Today’s Frenetic Friday is brought to you by the number three and diet pop, well mostly by the diet pop.
So I haven’t had the time to do a Theology Thursday lately and so instead let’s go to the link below and take a little test on the Trinity.
So over at the Babylon Bee they posted this story:
And then Snopes responded with this:
Which caused Facebook to send this to Adam Ford:
Which of course is when you ask if Snopes‘ fact checkers understand the concept of satire.
Satire is a technique employed by writers to expose and criticize foolishness and corruption of an individual or a society, by using humor, irony, exaggeration, or ridicule. It intends to improve humanity by criticizing its follies and foibles. A writer in a satire uses fictional characters, which stand for real people, to expose and condemn their corruption.
A writer may point a satire toward a person, a country, or even the entire world. Usually, a satire is a comical piece of writing which makes fun of an individual or a society, to expose its stupidity and shortcomings. In addition, he hopes that those he criticizes will improve their characters by overcoming their weaknesses.
Now to Facebook’s credit it has acknowledge its mistake and regrets that it caused Adam Ford problems. (source) But the question still remains why is Snopes fact checking a website devoted to satire? Does it do this with any other satire websites or only ones which are obviously Christian based? Think about this next time you use Snopes for fact checking.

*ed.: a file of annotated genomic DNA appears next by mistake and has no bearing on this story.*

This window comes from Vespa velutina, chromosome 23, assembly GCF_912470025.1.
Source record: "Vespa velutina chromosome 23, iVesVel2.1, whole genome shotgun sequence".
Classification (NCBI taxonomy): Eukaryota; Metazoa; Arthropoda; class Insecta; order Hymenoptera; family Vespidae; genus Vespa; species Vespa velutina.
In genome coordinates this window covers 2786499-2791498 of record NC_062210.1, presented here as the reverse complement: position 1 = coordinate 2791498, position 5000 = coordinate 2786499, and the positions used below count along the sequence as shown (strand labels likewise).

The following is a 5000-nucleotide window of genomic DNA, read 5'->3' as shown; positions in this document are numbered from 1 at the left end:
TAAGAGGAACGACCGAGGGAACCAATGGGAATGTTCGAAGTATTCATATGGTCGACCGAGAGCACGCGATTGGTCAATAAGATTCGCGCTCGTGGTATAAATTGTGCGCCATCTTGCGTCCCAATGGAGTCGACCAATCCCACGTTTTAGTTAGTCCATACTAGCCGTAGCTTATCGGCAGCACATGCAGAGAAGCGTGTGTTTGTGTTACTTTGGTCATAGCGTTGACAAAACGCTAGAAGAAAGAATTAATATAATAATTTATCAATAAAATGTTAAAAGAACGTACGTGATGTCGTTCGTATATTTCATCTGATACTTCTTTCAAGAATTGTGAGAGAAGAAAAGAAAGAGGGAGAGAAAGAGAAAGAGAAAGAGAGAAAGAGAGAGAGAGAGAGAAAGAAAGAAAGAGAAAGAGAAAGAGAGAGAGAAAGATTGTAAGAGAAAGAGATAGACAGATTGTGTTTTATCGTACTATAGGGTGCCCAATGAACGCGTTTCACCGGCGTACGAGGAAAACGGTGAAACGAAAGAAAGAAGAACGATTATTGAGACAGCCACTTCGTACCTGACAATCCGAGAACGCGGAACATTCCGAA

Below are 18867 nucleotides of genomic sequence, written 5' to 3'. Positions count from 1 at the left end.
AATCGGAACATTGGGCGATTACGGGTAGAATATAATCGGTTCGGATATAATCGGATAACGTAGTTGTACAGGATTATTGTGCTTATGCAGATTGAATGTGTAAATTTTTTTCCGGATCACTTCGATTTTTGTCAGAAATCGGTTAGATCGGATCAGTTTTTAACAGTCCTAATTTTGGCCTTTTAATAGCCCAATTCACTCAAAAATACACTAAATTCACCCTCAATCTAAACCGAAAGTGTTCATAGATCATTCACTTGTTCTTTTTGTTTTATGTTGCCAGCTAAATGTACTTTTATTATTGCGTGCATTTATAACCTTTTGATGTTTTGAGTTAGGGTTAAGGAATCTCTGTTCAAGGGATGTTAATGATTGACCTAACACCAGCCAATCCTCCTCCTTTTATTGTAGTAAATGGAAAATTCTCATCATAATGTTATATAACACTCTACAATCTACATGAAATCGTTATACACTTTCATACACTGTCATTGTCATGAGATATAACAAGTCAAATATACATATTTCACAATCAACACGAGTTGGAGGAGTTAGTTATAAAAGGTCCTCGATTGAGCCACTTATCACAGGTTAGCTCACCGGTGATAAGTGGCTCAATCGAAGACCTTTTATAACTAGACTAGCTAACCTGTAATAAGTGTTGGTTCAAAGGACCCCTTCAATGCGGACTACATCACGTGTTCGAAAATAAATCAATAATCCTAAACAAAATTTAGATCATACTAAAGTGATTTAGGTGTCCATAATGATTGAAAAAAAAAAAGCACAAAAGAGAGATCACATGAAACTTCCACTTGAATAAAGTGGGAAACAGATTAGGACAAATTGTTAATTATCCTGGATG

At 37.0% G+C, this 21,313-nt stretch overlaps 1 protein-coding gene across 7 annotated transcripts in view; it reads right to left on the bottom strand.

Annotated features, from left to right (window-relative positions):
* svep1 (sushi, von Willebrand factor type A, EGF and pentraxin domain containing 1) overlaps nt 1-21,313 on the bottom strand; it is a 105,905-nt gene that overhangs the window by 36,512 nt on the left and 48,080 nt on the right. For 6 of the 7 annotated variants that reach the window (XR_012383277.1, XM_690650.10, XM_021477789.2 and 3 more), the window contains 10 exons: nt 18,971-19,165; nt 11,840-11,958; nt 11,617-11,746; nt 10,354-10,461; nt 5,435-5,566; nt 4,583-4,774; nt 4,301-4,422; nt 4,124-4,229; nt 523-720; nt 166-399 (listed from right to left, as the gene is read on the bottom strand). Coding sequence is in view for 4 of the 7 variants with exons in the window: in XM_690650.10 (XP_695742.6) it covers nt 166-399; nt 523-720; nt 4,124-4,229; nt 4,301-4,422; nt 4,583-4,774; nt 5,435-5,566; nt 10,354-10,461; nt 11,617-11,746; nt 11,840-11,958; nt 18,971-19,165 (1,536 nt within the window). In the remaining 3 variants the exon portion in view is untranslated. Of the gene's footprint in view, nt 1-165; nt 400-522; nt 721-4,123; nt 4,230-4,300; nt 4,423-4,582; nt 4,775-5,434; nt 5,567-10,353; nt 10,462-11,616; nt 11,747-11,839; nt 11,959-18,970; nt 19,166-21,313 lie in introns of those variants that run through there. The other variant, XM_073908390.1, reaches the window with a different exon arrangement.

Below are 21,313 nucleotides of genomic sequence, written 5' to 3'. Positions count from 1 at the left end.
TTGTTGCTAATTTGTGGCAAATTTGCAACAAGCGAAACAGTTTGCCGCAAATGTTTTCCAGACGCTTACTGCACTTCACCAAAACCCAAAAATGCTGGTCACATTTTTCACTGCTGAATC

And last we have an interesting article from Civil Eats. A lunch counter where a social experiment is being played out. There two bills you can pay either twelve dollars for your meal or you can pay thirty dollars for your meal. But this only applies if you are White. If you are Black then the price is twelve dollars. The extra eighteen dollars represents the disparity in income between Blacks and Whites. And if they want, the Black customers can take the extra eighteen dollars that the White customers may have paid. During the meal the owner discusses with customer the subject of racial wealth gap. The total time between order and serving is fifteen minutes. So it is a quick conversation.
Two interesting items, among others, in the article is the response of some of the Black customers.
76 percent of the Black diners refused to take the $18 that they were offered. “Black people have even tried to pay the $30 and I’m like ‘No, it’s not for you,’” he said.
And then there is the median income. Through the pre-meal survey, he learned that the majority of his diners have incomes around $65,000, whereas the median household income in New Orleans is around $39,000. So Wey acknowledged that the results may have been different if the pop-up had attracted more of a diverse spread of incomes.
“A lot of the Black folks said, ‘I don’t need that money, give it to someone else who needs it.’”
And that is Frenetic Friday for tonight see you in church on Sunday.